2009 in Review: West Virginia Power

To see how things started for the Power, you should begin here. In April, at least to the outsider, the Power's 2009 chances looked bleak; they were one rung up from the State College Spikes, who had posted a dismal 18-56 record the year before, and were set to inherit many of the Spikes' players. Why, then, wouldn't the Power have wanted to continue their affiliation with the Brewers, instead of switching to the Pirates before the 2009 season? 

One Power executive pointed to the potential long-term benefits of sticking with the Pirates:

"Then, down the road, knowing the history of (Pirates General Manager) Neal Huntington and (Pirates Director of Player Development) Kyle Stark and the player development people they have in place now, there would be a lot of good things to come on the horizon. When we signed with the Pirates, we were looking at it long term."

Sure enough, it was ugly at first: the Power finished the first half of the season with a 27-43 record. But the "horizon" wasn't as far away as it might have seemed; the Pirates sent the Power a ton of talent at around the midpoint of the season, and new acquisitions Tony Sanchez, Brett Lorin, Aaron Pribanic, Hunter Strickland, and Casey Erickson, along with holdovers Starling Marte and Quinton Miller, led the Power to a 40-27 second half record. Meanwhile, the Brewers' new Class A affiliate in Wisconsin finished 34-36 in the first half and a dismal 24-45 in the second. Well played, West Virginia.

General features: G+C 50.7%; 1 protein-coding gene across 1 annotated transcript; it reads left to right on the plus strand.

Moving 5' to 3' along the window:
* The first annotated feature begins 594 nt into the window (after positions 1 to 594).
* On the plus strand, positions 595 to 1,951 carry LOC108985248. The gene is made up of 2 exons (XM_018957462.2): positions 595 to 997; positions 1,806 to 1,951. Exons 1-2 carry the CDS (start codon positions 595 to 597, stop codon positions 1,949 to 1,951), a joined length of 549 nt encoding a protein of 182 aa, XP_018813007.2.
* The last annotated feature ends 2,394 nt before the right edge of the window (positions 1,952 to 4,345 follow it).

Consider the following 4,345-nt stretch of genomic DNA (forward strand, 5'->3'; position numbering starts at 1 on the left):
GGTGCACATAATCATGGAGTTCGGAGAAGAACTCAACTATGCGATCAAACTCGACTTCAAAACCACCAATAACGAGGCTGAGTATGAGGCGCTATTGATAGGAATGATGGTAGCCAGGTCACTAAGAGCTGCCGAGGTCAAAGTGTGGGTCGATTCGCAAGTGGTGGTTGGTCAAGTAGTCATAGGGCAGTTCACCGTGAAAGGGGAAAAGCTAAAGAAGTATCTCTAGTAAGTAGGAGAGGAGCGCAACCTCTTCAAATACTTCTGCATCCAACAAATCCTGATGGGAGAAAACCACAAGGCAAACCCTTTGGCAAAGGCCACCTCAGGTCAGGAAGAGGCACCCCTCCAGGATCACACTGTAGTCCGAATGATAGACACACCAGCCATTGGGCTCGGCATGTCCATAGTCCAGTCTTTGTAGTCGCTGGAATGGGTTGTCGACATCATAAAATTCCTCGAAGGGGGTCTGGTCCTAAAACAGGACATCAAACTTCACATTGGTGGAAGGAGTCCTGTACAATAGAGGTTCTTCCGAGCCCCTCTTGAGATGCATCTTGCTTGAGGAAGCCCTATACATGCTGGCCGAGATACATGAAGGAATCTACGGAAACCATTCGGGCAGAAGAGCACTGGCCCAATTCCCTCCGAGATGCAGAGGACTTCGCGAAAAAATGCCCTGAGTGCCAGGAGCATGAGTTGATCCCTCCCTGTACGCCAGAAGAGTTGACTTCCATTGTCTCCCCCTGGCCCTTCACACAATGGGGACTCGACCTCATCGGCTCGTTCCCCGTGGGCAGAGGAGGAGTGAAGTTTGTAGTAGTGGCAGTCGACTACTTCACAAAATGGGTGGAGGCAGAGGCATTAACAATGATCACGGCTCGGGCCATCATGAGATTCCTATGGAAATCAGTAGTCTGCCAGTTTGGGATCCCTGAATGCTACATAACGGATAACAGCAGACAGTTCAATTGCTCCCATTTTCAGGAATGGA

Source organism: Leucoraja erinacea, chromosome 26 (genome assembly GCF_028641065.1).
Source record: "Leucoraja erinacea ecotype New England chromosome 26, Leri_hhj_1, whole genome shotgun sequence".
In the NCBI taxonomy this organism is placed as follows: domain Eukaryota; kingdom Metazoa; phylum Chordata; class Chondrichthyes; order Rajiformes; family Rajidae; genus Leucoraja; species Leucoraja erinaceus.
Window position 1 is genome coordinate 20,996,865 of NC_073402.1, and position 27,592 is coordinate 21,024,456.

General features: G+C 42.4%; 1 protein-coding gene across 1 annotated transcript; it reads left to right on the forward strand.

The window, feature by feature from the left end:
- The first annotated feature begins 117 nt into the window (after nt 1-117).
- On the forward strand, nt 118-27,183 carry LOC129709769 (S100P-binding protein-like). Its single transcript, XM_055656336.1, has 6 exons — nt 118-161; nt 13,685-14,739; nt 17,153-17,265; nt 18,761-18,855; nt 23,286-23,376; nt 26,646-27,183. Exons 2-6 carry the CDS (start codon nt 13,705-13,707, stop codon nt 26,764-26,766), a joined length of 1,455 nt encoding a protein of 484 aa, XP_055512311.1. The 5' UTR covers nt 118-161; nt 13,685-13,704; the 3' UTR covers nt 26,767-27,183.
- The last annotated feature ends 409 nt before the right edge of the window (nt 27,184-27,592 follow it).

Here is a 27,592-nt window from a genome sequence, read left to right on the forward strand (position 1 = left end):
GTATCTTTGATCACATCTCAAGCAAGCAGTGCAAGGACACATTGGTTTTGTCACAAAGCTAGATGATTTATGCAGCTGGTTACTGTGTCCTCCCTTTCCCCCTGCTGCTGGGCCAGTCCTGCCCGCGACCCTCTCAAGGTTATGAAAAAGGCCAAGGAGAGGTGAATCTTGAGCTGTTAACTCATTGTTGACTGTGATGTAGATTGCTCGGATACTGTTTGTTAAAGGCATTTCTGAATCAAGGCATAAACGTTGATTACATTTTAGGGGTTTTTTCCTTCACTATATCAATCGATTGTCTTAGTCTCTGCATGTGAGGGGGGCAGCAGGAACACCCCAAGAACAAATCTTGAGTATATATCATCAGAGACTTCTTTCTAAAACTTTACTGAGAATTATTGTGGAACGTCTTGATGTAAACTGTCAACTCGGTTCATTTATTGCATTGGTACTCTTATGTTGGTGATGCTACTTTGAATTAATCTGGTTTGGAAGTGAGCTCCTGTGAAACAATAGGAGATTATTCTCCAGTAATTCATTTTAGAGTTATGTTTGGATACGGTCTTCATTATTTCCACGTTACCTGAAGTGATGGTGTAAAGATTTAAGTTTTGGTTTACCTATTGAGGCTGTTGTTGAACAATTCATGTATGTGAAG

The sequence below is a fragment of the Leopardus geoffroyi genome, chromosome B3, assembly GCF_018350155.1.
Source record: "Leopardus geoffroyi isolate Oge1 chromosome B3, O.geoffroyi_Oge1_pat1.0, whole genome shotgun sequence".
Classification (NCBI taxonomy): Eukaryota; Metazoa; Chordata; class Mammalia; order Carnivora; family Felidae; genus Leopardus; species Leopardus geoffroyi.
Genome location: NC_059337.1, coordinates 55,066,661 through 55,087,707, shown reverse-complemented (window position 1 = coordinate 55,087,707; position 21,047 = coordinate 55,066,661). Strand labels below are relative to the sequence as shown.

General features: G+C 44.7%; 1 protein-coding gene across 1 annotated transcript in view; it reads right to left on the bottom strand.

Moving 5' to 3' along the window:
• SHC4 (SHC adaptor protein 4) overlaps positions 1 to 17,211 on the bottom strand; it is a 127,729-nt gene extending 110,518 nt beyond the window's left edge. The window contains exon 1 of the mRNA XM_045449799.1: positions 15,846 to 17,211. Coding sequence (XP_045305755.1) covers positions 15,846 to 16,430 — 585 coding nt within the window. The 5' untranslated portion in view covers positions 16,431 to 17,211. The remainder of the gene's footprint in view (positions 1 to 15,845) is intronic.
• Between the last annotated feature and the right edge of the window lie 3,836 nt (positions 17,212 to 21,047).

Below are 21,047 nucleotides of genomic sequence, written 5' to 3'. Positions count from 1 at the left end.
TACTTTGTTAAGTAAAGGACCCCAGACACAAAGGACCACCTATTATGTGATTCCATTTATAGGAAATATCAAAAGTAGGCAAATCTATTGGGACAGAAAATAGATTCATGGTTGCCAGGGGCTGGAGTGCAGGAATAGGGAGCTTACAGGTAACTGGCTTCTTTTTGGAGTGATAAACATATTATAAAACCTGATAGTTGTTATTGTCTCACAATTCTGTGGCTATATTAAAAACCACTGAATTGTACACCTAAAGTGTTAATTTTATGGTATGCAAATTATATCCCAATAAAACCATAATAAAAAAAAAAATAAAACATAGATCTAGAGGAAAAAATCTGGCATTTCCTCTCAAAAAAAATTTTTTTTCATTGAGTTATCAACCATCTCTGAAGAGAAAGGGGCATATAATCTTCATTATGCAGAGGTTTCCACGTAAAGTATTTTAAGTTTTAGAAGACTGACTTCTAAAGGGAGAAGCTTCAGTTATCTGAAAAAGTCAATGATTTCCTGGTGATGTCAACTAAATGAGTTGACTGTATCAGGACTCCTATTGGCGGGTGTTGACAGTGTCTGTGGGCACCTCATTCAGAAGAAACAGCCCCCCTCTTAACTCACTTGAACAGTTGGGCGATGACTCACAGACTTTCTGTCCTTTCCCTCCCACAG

Anyway, the Power were all kinds of fun. Among the hitters, 2008 fourth-rounder Chase D'Arnaud played well enough at the beginning of the season to earn a promotion to Lynchburg, and outfielders Robbie Grossman and Quincy Latimore showed enough throughout the season to bear watching. Grossman, in particular, is interesting--75 walks in 451 at bats is excellent for a 19-year-old in a full-season league, and his solid on-base percentage and 35 stolen bases were fine as well, but 164 strikeouts is way too much for a minor leaguer at any level. Hopefully the Pirates can encourage him to be a bit less patient going forward. Latimore has terrific power for his age and is supposed to be very athletic, but has strike zone issues of his own; he struck out five times as often as he walked this season.

Those three players were joined by Sanchez and Marte at midseason, and both those guys hit well enough to earn late-season promotions to Lynchburg. Sanchez's decimation of South Atlantic League pitching may not have completely killed worries that the Pirates overdrafted him, and in fact those whispers may never die, but it certainly didn't hurt.

The Power's pitching staff was led by Rudy Owens, who posted a 1.70 ERA in 19 starts, then followed that up with a good performance after being promoted to Lynchburg. Owens' flyball-inducing ways will be tested at the higher levels of the system, but for now, he's emerged as a good prospect.

At first, the Power didn't have any other particularly great starting pitching prospects--its opening day starter was Duke Welker, who finished the year at a remarkable 0-11--but they began to trickle in as the Bucs added interesting players in trades. Lorin, Pribanic and Strickland took spots with six weeks or so of baseball left, and Quinton Miller and Brian Leach received promotions from State College and from the Power bullpen, respectively. Of those pitchers, Miller and Lorin stand a decent chance of being major-league starters, while Pribanic and Strickland (who both have rather low strikeout rates) and Leach (who's a bit old for the level) all at least have a shot. By the end of the year the Power had so many starting pitching prospects that they sent more marginal prospects like Kyle McPherson and Maurice Bankston down to State College to get work. 

In addition to Erickson, the Power's best relievers included the fireballing Diego Moreno, who struck out 57 batters in 45 innings, and Ryan Kelly, who quietly posted a 7:1 K:BB ratio as a 21-year-old. 

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